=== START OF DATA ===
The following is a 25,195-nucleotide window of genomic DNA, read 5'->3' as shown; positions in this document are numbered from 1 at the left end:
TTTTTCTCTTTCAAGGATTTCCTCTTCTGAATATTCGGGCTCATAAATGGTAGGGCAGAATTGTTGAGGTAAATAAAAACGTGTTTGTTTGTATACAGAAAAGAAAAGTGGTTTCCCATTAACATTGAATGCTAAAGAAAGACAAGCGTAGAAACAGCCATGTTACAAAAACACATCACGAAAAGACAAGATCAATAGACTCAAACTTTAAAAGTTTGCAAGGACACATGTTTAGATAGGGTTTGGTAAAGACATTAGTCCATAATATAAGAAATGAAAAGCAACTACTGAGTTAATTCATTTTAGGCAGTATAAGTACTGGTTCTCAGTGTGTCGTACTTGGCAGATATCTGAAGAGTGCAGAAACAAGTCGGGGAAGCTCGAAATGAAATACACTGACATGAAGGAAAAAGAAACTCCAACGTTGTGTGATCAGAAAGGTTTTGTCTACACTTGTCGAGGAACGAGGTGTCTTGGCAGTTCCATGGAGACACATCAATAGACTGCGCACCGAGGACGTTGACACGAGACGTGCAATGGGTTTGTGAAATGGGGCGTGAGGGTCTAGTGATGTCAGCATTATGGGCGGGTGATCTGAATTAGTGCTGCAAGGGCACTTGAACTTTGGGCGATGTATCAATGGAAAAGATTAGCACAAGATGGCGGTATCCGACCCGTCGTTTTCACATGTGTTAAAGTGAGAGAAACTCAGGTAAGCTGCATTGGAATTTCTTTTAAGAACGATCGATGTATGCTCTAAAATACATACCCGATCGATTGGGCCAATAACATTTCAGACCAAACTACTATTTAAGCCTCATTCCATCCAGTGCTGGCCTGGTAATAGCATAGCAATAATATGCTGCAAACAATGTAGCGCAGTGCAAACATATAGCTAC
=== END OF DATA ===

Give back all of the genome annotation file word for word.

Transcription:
The following is a 25,195-nucleotide window of genomic DNA, read 5'->3' as shown; positions in this document are numbered from 1 at the left end:
TTTTTCTCTTTCAAGGATTTCCTCTTCTGAATATTCGGGCTCATAAATGGTAGGGCAGAATTGTTGAGGTAAATAAAAACGTGTTTGTTTGTATACAGAAAAGAAAAGTGGTTTCCCATTAACATTGAATGCTAAAGAAAGACAAGCGTAGAAACAGCCATGTTACAAAAACACATCACGAAAAGACAAGATCAATAGACTCAAACTTTAAAAGTTTGCAAGGACACATGTTTAGATAGGGTTTGGTAAAGACATTAGTCCATAATATAAGAAATGAAAAGCAACTACTGAGTTAATTCATTTTAGGCAGTATAAGTACTGGTTCTCAGTGTGTCGTACTTGGCAGATATCTGAAGAGTGCAGAAACAAGTCGGGGAAGCTCGAAATGAAATACACTGACATGAAGGAAAAAGAAACTCCAACGTTGTGTGATCAGAAAGGTTTTGTCTACACTTGTCGAGGAACGAGGTGTCTTGGCAGTTCCATGGAGACACATCAATAGACTGCGCACCGAGGACGTTGACACGAGACGTGCAATGGGTTTGTGAAATGGGGCGTGAGGGTCTAGTGATGTCAGCATTATGGGCGGGTGATCTGAATTAGTGCTGCAAGGGCACTTGAACTTTGGGCGATGTATCAATGGAAAAGATTAGCACAAGATGGCGGTATCCGACCCGTCGTTTTCACATGTGTTAAAGTGAGAGAAACTCAGGTAAGCTGCATTGGAATTTCTTTTAAGAACGATCGATGTATGCTCTAAAATACATACCCGATCGATTGGGCCAATAACATTTCAGACCAAACTACTATTTAAGCCTCATTCCATCCAGTGCTGGCCTGGTAATAGCATAGCAATAATATGCTGCAAACAATGTAGCGCAGTGCAAACATATAGCTAC